Imagine the tour you are about to take, where the route curves away past a maze of side passages, down some of which comes the sound of underground streams and rivers traversing the depths. Exploring the cave along a path, passing the spacious chambers, clusters of stalactites and other spectacular limestone formations.
The cave begins with a limestone outcrop. It is from this rock the cave was formed. Limestone, if you remember from your geography is a sedimentary rock. It is formed form the bones and shells of sea creatures laid down on what used to be the sea bed about 350 million years ago. During the great earth movements about 270 million years ago, the sea bed lifted up and formed the continents.
One of the most important features of limestone with regard to cave formation is that it is a porous rock. Rainwater falling on the surface permeates the rock. Once inside, it finds weak patches at the joints. Water runs along these joints cutting out a tunnel as it goes. What we have got underground is a series of these tunnels which have eroded their way into each other and it is this series of tunnels which make up the passages and caverns we are now going to see.
When the cave was discovered in 1983, the only natural entrance was via a sump (which is a caving term for a flooded passageway). This is a 24ft. u-tube. It goes down 12ft., under a shelf in the rock, up 12ft. on the other side and into another cavern and it was from this other cavern the cave was first found.
In the 1980’s during a waterworks investigation a hydrologist Professor John Gunn from UCC was working locally. He was advised of the existence of the cave by a waterworks supervisor David Keane. The Professor brought with him a number of students the following summer who made a map and explored the area which subsequently became known as Crag lower cave. The cave was said to run in a north/south direction and was 300 metres long. At the northern end of it there was a pool, or sump. The Professor felt there was more of the cave to be found beyond this pool, so in 1983 he invited a Welsh cave diver called Martin Farr to explore the sump.
The dive turned out to be a surprisingly short one. A few minutes later he emerged and when he shone his flashlight in the total darkness he was thrilled. He was the first form of life to enter these caverns, and he discovered what he called “Diver’s delight”.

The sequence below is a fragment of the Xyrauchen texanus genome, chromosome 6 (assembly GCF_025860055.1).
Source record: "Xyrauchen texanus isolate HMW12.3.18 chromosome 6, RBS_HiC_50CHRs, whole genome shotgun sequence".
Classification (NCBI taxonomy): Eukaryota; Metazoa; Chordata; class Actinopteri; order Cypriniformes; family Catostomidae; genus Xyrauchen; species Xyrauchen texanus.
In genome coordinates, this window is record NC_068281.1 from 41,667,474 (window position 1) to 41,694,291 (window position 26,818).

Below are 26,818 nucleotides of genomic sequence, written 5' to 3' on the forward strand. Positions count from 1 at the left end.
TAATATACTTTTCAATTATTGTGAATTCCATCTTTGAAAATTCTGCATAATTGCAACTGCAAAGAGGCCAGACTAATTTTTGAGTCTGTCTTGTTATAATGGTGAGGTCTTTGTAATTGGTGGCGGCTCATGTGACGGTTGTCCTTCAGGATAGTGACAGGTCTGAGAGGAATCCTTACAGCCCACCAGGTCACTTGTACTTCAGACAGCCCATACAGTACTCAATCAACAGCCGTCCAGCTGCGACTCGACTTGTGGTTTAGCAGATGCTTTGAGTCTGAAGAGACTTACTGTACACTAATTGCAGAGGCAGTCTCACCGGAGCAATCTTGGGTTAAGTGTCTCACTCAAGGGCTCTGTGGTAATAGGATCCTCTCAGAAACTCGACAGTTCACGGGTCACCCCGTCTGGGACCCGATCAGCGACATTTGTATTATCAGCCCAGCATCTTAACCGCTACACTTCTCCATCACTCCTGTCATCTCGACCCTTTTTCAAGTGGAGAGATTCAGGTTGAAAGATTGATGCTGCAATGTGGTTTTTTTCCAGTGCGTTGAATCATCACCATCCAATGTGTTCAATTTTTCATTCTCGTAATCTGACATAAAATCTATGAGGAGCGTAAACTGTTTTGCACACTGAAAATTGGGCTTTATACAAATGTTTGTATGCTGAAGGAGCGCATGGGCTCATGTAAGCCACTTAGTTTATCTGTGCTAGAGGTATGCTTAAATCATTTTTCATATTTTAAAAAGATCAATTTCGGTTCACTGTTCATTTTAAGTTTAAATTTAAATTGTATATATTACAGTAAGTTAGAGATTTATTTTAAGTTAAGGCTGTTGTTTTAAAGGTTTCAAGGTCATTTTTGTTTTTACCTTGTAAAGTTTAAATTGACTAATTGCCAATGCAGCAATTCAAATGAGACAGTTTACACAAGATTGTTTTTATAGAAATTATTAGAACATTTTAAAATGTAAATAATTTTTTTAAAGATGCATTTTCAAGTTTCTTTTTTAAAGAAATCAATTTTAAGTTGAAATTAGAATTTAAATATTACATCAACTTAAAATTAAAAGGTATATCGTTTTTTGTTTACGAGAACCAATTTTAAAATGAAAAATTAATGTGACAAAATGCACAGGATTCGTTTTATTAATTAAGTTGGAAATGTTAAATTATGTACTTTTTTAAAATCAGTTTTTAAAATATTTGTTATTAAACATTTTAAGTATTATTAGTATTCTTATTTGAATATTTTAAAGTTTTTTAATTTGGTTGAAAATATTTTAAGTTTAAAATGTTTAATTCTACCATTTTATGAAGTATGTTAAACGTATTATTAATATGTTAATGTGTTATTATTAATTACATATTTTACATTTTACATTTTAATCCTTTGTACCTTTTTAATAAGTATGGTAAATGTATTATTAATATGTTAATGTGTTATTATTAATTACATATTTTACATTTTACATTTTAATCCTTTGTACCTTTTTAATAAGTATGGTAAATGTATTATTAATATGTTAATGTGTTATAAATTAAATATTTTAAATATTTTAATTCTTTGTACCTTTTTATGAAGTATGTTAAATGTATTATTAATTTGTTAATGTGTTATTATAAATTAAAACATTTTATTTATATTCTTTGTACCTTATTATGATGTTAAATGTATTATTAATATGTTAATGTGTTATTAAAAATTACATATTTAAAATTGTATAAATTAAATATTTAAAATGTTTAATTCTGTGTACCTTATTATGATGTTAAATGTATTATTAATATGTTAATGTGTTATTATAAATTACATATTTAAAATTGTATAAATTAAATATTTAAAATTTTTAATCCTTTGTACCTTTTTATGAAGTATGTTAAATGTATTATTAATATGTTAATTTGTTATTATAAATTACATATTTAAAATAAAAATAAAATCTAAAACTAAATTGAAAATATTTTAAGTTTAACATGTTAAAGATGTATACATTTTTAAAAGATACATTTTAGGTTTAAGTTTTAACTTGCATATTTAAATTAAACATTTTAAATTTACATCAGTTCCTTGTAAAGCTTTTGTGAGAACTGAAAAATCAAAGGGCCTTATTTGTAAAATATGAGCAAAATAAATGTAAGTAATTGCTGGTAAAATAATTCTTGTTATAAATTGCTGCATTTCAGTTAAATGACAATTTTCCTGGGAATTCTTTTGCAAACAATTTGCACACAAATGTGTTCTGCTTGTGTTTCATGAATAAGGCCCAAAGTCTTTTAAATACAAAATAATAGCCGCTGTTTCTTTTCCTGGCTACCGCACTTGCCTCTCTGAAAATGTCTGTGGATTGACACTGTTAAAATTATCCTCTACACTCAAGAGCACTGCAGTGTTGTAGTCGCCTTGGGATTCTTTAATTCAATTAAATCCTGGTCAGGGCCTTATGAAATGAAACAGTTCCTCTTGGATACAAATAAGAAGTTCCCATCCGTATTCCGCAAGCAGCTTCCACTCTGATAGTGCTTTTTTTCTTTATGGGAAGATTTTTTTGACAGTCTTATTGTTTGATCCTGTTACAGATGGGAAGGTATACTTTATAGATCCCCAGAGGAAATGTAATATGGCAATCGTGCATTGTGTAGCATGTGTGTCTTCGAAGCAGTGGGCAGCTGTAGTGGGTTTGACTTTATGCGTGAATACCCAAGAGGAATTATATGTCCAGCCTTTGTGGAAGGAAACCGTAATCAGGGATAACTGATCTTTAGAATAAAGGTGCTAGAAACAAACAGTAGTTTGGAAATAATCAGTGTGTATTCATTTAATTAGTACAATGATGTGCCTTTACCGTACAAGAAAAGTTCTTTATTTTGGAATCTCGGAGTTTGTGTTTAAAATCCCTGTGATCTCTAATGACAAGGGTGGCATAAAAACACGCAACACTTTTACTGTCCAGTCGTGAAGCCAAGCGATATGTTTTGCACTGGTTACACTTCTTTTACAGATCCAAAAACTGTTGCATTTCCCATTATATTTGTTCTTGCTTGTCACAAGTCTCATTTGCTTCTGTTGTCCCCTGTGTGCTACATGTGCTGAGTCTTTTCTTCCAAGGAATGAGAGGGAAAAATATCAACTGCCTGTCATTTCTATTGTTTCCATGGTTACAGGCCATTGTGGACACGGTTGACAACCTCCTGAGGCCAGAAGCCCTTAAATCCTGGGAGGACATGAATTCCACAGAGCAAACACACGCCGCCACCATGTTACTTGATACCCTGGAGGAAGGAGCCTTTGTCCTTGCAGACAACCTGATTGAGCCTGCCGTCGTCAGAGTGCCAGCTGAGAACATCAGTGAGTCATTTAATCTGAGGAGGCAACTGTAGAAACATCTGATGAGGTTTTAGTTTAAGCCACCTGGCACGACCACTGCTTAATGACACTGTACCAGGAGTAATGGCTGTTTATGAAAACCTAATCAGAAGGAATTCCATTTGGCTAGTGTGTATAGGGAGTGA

Even though the dive turned out to be short, it was still quite dangerous because when the mud and silt was disturbed and agitated in the sump visibility was zero … so his only way forward was by touch and feeling his way through.
Many parts of the cave were given names from J. R. Tolkein's Lord of the Rings.
The cave was developed between 1987 and 1989 by building a shaft (which is the only man-made entrance) and putting in pathways, railings, lights and a music system. It was opened to the public on 20th May 1989.
The Big Stalactite
This is a good example of a stalactite and stalagmite formation. These are made from crystals of limestone. The rainwater falls on the surface and filters through the rock, as it does so it dissolves the rock because the water is slightly acidic. So as that water arrives in the cave it contains a solution of calcium bicarbonate (dissolved limestone).
In the act of dripping from the ceiling tiny crystal deposits are left behind it is this constant dripping of water over a long period of time that form stalactites. This is one of the biggest stalactites in the cave system. A recent lab test dates it as approximately 6000 years old. We call this stalagtite 'Corn on the Cob'.
Underneath what looks like soft mud is a stalagmite, this is solid rock, it is made from the same material as the stalactite above. Water falls from the top of the stalactite and hits a hard surface underneath, it splashes forming a wider deposit below. These two are forming to meet each other and when they do join they make up what is known as a column or pillar. Behind we can see a good example of a column. These formations grow approximately 4cm. every 1,000 years.
The Big Chamber
The reason that this chamber is bigger than the chambers we have been through so far, is that three separate sections of the cave come together at this point. Earlier we discovered that the oldest part of the cave is at the top and water erodes its way downwards.
The original floodwater would have come gushing through this milky white passage high up in the cave. The water flowed at this level above one's head and one can see the remains of that passage behind. Because the rock was softer in this part of the cave the upper section wore away. The water flowed at a level we are standing at now, and we can see that passage intact just across the stream.